Fleetwood Town seek stability after a turbulent 2021 at Highbury
A turbulent 2021 comes to an end for Fleetwood Town, though unfortunately in a worse position than they started it.
Town have had four different first-team bosses during 2021 and rarely troubled the top half of League One.
Under-18s boss Simon Wiles assumed the temporary stewardship after the sacking of Joey Barton on January 4.
Wiles was backed for the job and those at the club willed him to do well to give owner Andy Pilley no choice but to make the appointment permanent.
Unfortunately the necessary results did not follow.
Wiles lost four and drew two of his six games in charge, and on the final day of January Simon Grayson was appointed head coach until the end of the season.
That left the former Blackpool and Preston North End manager with just one day of the transfer window to bring in reinforcements, with Dan Batty signed on a free transfer from eventual champions Hull City.
The main objective for Grayson was to steady the ship at Highbury.
Barton, soon to take charge at Bristol Rovers, had of course ruffled some feathers and wins had been elusive under the well-liked Wiles.
Grayson’s calming influence and experience were beneficial. It took him just two games to record Town’s first win for two months, 3-1 over in-form Doncaster Rovers.
He made Fleetwood hard to beat and they began keeping clean sheets.
By the end of the season they had one of the best defensive records in the league and finished 15th but were 20 goals better off than clubs around them.
Grayson won seven and drew five of his 20 games in charge last season and his impact was rewarded with a new deal.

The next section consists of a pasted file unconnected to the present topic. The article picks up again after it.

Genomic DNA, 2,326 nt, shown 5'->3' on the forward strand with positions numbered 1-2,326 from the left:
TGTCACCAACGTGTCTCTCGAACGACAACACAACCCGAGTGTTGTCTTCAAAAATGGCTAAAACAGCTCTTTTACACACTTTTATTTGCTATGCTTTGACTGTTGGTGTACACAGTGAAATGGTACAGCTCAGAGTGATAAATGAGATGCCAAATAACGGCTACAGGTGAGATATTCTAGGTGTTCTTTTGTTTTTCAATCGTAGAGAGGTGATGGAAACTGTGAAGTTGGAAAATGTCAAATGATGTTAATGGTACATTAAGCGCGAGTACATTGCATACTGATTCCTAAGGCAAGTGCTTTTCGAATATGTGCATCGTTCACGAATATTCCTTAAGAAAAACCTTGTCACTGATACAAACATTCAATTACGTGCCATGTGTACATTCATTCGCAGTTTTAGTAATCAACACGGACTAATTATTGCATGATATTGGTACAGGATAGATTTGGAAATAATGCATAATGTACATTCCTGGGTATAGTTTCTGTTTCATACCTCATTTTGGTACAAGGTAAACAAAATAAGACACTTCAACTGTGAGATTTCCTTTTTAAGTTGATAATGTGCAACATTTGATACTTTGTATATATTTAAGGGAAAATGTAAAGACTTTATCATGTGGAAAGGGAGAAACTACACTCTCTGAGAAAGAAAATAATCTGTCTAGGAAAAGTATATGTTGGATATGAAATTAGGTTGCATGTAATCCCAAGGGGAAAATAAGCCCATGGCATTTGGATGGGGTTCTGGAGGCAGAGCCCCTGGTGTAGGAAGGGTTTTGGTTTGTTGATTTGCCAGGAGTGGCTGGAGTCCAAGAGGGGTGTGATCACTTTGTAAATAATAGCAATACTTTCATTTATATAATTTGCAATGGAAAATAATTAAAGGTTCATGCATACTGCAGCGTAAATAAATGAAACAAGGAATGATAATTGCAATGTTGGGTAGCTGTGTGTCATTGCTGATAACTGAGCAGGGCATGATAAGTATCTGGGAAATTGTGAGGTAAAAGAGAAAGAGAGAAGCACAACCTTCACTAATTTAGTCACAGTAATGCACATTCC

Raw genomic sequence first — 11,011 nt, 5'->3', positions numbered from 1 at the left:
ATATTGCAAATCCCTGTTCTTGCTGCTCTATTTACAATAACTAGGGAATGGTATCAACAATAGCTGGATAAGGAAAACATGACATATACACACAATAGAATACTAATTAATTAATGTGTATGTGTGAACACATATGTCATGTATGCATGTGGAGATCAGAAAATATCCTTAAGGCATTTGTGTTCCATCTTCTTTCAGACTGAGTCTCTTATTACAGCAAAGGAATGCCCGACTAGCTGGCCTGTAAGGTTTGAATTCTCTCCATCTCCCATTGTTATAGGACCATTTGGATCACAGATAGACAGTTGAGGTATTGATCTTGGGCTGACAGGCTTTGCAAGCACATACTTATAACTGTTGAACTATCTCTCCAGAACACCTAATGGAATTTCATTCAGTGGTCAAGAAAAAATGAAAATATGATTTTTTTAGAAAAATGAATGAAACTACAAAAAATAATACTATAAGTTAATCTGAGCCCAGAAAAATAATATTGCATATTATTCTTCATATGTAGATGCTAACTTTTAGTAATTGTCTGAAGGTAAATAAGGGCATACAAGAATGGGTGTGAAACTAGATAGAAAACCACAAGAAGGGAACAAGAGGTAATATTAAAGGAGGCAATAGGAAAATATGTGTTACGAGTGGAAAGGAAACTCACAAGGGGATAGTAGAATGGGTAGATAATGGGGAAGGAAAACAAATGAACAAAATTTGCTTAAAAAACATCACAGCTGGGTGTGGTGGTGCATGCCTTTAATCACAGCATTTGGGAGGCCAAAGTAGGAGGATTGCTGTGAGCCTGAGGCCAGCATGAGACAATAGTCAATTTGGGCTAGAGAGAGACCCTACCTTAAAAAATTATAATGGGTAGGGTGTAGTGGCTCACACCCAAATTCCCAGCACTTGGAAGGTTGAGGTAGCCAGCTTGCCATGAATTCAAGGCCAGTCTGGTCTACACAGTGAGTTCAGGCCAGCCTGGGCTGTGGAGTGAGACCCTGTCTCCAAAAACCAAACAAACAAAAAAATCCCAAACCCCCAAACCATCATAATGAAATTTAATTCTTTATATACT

His new contract covered the 2021-22 campaign and enabled him to bring in his own players over the summer.
That was another story! Fleetwood were among the clubs to take a loan from the EFL to cover for Covid losses.
They were yet to pay it back, so were placed under a transfer embargo.
This did not mean Town could not sign players, though they could not pay fees for any of them and could not pay wages of more than £2,500 a week.
The club insisted that did not affect their dealings, though Fleetwood have generally had one or two high-profile coups among their summer recruits.
That did not stop them attracting talent, however, with no fewer than 11 new faces arriving.
Some proved ill-fated, as Brad Halliday and Darnell Johnson suffered season-ending injuries early in the campaign.
Anthony Pilkington and Joe Garner provided much-needed experience to strengthen a youthful group but were late arrivals from overseas and would require time to get up to speed.
Forward reinforcements came in the form of young loanees Callum Morton and Ryan Edmondson, while Max Clark and Tom Clarke provided more depth at the back.
Those to leave the club had been regulars in recent times.
The main departure was Wes Burns, a stalwart of four-and-a-half years at the club, plus an earlier loan spell from Bristol City.
The versatile wideman, who had also begun to find his shooting boots, moved to Ipswich Town.
Mark Duffy, Josh Morris, captain Paul Coutts, Glenn Whelan and Sam Finley all left on free transfers with plenty of League One games under their belts.
The new season brought an increasing emphasis on young players, many of them graduates from the club’s academy.
These included defender James Hill, who became the first Fleetwood player to be selected for England Under-21s only for injury to deny him his dream opportunity.
Five wins in the first 22 games of the season brought an end to Grayson’s time at the club, his exit coming on November 24 following a fifth straight defeat.
Stephen Crainey was put in interim charge and a month later was given the role until the end of the season, after winning, drawing and losing twice.
The Cod Army are looking over their shoulder and have it all to do to make sure they stay in League One.
Crainey inherited a team in the relegation zone but starts 2022 with Town two points and two places above it, though far from being clear of danger.
The second half of the season is all about maintaining their status and Crainey would welcome a little help in January.
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